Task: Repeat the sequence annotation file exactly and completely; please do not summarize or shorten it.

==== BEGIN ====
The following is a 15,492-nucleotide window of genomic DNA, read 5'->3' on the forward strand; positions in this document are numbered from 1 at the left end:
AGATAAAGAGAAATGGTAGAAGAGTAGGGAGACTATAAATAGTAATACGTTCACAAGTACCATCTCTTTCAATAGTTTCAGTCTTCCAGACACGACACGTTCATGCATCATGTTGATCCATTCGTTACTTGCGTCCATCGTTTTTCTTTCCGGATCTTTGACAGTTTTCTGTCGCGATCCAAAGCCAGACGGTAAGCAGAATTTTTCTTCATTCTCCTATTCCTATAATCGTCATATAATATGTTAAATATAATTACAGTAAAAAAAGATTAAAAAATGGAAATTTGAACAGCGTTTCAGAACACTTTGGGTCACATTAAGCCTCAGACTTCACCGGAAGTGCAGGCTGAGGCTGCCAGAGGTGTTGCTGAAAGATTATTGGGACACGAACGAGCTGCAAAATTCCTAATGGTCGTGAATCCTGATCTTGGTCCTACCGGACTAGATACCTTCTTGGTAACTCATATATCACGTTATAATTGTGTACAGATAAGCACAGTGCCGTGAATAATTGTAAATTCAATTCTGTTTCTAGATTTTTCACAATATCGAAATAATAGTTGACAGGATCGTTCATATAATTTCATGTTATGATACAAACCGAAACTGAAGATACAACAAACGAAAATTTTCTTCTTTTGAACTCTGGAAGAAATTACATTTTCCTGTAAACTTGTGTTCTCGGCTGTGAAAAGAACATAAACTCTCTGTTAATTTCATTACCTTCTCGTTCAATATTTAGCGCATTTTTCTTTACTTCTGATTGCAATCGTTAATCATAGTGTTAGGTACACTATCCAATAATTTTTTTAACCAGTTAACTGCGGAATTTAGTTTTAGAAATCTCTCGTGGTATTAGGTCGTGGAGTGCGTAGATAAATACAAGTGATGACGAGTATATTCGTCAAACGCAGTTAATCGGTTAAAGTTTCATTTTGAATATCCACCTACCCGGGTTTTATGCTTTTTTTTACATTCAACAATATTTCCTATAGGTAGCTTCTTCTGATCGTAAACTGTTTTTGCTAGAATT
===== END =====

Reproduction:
The following is a 15,492-nucleotide window of genomic DNA, read 5'->3' on the forward strand; positions in this document are numbered from 1 at the left end:
AGATAAAGAGAAATGGTAGAAGAGTAGGGAGACTATAAATAGTAATACGTTCACAAGTACCATCTCTTTCAATAGTTTCAGTCTTCCAGACACGACACGTTCATGCATCATGTTGATCCATTCGTTACTTGCGTCCATCGTTTTTCTTTCCGGATCTTTGACAGTTTTCTGTCGCGATCCAAAGCCAGACGGTAAGCAGAATTTTTCTTCATTCTCCTATTCCTATAATCGTCATATAATATGTTAAATATAATTACAGTAAAAAAAGATTAAAAAATGGAAATTTGAACAGCGTTTCAGAACACTTTGGGTCACATTAAGCCTCAGACTTCACCGGAAGTGCAGGCTGAGGCTGCCAGAGGTGTTGCTGAAAGATTATTGGGACACGAACGAGCTGCAAAATTCCTAATGGTCGTGAATCCTGATCTTGGTCCTACCGGACTAGATACCTTCTTGGTAACTCATATATCACGTTATAATTGTGTACAGATAAGCACAGTGCCGTGAATAATTGTAAATTCAATTCTGTTTCTAGATTTTTCACAATATCGAAATAATAGTTGACAGGATCGTTCATATAATTTCATGTTATGATACAAACCGAAACTGAAGATACAACAAACGAAAATTTTCTTCTTTTGAACTCTGGAAGAAATTACATTTTCCTGTAAACTTGTGTTCTCGGCTGTGAAAAGAACATAAACTCTCTGTTAATTTCATTACCTTCTCGTTCAATATTTAGCGCATTTTTCTTTACTTCTGATTGCAATCGTTAATCATAGTGTTAGGTACACTATCCAATAATTTTTTTAACCAGTTAACTGCGGAATTTAGTTTTAGAAATCTCTCGTGGTATTAGGTCGTGGAGTGCGTAGATAAATACAAGTGATGACGAGTATATTCGTCAAACGCAGTTAATCGGTTAAAGTTTCATTTTGAATATCCACCTACCCGGGTTTTATGCTTTTTTTTACATTCAACAATATTTCCTATAGGTAGCTTCTTCTGATCGTAAACTGTTTTTGCTAGAATT